DNS provides translation of the symbolic domain name requested by the client into the IP address of the server that serves this domain zone. DNS utilizes dedicated hosts named DNS servers to store resources’ records and process DNS requests. A DNS server can independently resolve network addresses that related to its area of responsibility, or forward requests for zones that it does not serve to DNS servers along the DNS lookup chain.
A DNS server that is responsible to pass DNS requests from a client (e.g., browsers) to other DNS servers to satisfy the client’s DNS query is called DNS recursor or DNS Recursive Server. A DNS query usually starts with a DNS recursor. Generally, ISP’s DNS servers work as DNS recursive resolvers.
A DNS server that stores DNS resource records and can return necessary IP addresses to clients without redirecting the request to other DNS servers is called an authoritative DNS server. Authoritative DNS servers are usually servers at the end of the DNS lookup chain.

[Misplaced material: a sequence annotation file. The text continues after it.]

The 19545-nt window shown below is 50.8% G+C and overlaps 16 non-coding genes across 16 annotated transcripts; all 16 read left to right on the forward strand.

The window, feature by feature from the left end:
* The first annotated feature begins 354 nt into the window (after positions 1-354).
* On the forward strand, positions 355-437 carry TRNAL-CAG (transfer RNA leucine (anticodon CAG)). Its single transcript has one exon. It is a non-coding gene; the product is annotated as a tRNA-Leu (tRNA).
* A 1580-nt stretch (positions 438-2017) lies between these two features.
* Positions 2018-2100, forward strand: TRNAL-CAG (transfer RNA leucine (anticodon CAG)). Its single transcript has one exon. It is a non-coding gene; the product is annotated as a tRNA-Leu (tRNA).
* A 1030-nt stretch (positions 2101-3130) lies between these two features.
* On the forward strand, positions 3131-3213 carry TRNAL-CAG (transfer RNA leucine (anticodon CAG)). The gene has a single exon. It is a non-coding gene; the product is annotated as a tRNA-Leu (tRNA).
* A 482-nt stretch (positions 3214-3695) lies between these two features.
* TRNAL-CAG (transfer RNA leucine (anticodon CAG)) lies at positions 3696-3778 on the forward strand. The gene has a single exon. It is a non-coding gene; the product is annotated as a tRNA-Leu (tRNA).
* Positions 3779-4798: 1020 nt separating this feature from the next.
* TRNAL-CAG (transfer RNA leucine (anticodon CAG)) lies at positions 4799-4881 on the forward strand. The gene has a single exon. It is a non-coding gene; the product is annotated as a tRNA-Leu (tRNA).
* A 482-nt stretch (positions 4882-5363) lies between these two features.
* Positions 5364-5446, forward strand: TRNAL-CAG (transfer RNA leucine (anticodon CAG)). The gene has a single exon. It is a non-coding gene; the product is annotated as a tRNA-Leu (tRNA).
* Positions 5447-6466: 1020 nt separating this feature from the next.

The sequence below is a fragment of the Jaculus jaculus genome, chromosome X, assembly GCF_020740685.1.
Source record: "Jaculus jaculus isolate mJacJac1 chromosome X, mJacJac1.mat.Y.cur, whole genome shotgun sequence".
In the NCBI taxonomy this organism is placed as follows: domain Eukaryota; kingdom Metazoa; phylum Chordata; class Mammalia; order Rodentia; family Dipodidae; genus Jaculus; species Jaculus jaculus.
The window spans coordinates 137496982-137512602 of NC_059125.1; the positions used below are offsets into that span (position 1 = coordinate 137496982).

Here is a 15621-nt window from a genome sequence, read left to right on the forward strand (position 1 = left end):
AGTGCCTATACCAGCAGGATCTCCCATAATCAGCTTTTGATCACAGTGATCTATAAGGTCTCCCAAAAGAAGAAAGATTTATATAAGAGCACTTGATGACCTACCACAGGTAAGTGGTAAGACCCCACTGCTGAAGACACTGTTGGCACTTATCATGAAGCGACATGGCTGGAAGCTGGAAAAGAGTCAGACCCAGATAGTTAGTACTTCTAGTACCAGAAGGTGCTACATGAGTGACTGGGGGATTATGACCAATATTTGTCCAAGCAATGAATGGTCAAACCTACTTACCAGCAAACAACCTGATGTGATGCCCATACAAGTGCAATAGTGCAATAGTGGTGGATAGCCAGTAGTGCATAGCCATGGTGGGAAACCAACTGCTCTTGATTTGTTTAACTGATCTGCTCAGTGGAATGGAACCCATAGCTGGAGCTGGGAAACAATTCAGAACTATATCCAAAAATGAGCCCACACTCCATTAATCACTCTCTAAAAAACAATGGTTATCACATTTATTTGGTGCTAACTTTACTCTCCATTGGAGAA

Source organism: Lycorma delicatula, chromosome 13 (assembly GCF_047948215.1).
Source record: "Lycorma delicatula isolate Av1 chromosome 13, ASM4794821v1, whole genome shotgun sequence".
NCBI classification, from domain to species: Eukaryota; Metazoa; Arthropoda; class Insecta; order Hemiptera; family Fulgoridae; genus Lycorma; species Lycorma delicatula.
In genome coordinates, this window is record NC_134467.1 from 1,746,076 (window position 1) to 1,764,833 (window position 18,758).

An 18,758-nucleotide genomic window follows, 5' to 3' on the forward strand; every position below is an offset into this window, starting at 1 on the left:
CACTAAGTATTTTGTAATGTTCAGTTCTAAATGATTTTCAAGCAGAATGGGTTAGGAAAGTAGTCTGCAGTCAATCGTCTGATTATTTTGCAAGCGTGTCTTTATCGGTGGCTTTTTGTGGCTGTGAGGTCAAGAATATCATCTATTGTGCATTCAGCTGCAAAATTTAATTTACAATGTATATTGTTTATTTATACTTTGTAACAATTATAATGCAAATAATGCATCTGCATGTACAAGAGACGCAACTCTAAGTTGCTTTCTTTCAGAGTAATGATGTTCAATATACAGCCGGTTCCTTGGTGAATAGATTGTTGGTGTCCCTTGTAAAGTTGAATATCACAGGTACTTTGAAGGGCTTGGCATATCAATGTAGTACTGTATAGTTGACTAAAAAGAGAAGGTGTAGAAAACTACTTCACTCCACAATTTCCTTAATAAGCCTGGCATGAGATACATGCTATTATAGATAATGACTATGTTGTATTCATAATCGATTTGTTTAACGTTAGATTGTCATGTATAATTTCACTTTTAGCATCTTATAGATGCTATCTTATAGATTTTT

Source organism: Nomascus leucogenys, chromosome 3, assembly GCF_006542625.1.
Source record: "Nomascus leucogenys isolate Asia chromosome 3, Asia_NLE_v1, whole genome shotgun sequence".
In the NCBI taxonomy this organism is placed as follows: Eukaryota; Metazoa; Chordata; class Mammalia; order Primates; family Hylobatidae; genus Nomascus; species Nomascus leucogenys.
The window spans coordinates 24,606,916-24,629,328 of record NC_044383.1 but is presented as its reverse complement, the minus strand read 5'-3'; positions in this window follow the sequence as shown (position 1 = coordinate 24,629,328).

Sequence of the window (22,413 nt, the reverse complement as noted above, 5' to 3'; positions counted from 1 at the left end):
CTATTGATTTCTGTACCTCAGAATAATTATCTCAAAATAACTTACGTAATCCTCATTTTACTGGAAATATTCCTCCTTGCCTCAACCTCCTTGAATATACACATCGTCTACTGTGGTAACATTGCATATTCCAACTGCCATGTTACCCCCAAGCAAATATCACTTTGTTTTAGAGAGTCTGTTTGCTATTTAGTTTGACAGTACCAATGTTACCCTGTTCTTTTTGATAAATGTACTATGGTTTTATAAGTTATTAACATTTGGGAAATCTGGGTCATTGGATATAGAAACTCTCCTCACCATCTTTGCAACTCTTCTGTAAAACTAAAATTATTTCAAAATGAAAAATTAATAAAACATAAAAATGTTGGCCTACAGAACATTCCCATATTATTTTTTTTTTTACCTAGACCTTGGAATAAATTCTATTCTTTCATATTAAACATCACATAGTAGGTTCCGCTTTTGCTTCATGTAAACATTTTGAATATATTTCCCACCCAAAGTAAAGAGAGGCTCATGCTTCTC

Besides DNS recursive resolvers and authoritative DNS servers, there are two more types of intermediate servers involved in the DNS lookup process – root nameservers that send a DNS request to a more specific location and top-level domain servers that serve the last part of a hostname (for example, .com, .uk, etc.).
How DNS Resolution Works in Web Browsers
Once you have typed in an URL in your browser, the browser uses your Internet service provider’s (ISP) DNS server to find the IP address of the server that hosts the requested website. The addresses of these DNS servers usually are sent by a hosting provider upon connection or must be specified manually in the IP connection parameters. In other words, when you enter a domain name, for example, google.com, into the address bar of your browser, a resolver request is generated to the local DNS servers that are installed automatically for your Internet connection, or that you have specified for your Internet connection.